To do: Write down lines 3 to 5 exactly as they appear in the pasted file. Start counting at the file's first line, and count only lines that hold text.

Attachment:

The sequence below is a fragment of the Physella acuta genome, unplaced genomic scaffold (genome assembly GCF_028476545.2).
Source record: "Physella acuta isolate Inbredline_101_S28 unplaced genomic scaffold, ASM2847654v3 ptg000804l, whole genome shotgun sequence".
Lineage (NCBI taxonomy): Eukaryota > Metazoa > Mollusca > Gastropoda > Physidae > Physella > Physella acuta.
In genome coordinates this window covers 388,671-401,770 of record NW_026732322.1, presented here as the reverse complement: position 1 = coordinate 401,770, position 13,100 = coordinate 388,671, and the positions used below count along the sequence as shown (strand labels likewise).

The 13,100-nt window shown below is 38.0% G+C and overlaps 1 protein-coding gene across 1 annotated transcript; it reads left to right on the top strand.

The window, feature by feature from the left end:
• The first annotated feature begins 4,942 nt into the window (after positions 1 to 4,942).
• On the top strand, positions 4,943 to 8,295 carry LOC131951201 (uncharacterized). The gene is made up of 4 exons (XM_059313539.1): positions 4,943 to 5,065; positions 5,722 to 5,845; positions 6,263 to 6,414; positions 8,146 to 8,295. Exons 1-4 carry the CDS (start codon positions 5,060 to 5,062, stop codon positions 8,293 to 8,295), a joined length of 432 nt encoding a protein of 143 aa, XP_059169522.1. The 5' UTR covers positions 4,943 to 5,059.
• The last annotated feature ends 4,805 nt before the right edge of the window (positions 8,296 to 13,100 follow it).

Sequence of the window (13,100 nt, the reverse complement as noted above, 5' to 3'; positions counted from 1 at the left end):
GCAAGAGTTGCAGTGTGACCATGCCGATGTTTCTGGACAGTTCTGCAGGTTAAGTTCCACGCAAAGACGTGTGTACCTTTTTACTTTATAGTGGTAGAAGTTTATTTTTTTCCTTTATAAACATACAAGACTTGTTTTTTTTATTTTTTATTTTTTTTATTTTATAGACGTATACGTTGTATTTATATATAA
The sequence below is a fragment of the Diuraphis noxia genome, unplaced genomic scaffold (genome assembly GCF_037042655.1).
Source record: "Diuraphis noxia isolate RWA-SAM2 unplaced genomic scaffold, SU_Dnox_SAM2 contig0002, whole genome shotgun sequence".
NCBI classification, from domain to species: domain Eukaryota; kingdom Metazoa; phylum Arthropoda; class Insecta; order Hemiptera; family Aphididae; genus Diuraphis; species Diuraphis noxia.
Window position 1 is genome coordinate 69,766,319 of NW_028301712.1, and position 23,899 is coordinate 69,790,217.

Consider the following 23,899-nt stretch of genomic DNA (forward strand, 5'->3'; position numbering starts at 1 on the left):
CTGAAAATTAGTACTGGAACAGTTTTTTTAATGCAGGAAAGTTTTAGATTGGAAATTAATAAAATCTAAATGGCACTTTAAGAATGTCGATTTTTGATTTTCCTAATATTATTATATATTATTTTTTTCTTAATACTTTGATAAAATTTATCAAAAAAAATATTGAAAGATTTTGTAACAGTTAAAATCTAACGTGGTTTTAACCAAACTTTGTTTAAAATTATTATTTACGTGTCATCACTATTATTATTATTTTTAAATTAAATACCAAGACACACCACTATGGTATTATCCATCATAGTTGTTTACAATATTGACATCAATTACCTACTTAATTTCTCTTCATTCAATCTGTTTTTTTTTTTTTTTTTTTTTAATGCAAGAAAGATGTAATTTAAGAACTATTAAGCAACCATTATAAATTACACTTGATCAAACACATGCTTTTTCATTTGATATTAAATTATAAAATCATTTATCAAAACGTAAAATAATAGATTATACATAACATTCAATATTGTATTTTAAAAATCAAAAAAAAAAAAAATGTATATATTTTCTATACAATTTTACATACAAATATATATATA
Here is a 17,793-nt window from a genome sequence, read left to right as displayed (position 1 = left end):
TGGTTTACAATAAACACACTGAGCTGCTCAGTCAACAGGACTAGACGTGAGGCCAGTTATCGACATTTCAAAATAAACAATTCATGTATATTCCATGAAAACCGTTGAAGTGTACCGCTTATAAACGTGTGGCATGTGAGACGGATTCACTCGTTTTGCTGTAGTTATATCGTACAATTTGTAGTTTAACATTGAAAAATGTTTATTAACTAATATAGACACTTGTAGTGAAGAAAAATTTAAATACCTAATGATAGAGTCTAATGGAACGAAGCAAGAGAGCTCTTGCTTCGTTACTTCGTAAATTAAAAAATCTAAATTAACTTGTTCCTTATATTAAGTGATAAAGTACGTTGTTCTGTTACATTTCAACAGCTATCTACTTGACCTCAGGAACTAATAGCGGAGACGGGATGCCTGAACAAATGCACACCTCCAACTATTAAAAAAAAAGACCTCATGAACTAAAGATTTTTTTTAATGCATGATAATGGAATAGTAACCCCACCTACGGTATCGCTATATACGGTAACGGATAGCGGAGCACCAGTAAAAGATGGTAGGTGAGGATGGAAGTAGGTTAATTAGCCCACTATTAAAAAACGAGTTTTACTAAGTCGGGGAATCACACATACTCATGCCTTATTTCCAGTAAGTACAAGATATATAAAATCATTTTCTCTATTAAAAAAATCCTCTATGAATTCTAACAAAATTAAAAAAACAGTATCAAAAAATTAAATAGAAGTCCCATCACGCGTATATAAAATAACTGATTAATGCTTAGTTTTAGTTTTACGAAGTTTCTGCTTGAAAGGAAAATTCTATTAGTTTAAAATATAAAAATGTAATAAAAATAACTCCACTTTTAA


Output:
Lineage (NCBI taxonomy): Eukaryota > Metazoa > Mollusca > Gastropoda > Physidae > Physella > Physella acuta.
In genome coordinates this window covers 388,671-401,770 of record NW_026732322.1, presented here as the reverse complement: position 1 = coordinate 401,770, position 13,100 = coordinate 388,671, and the positions used below count along the sequence as shown (strand labels likewise).

The 13,100-nt window shown below is 38.0% G+C and overlaps 1 protein-coding gene across 1 annotated transcript; it reads left to right on the top strand.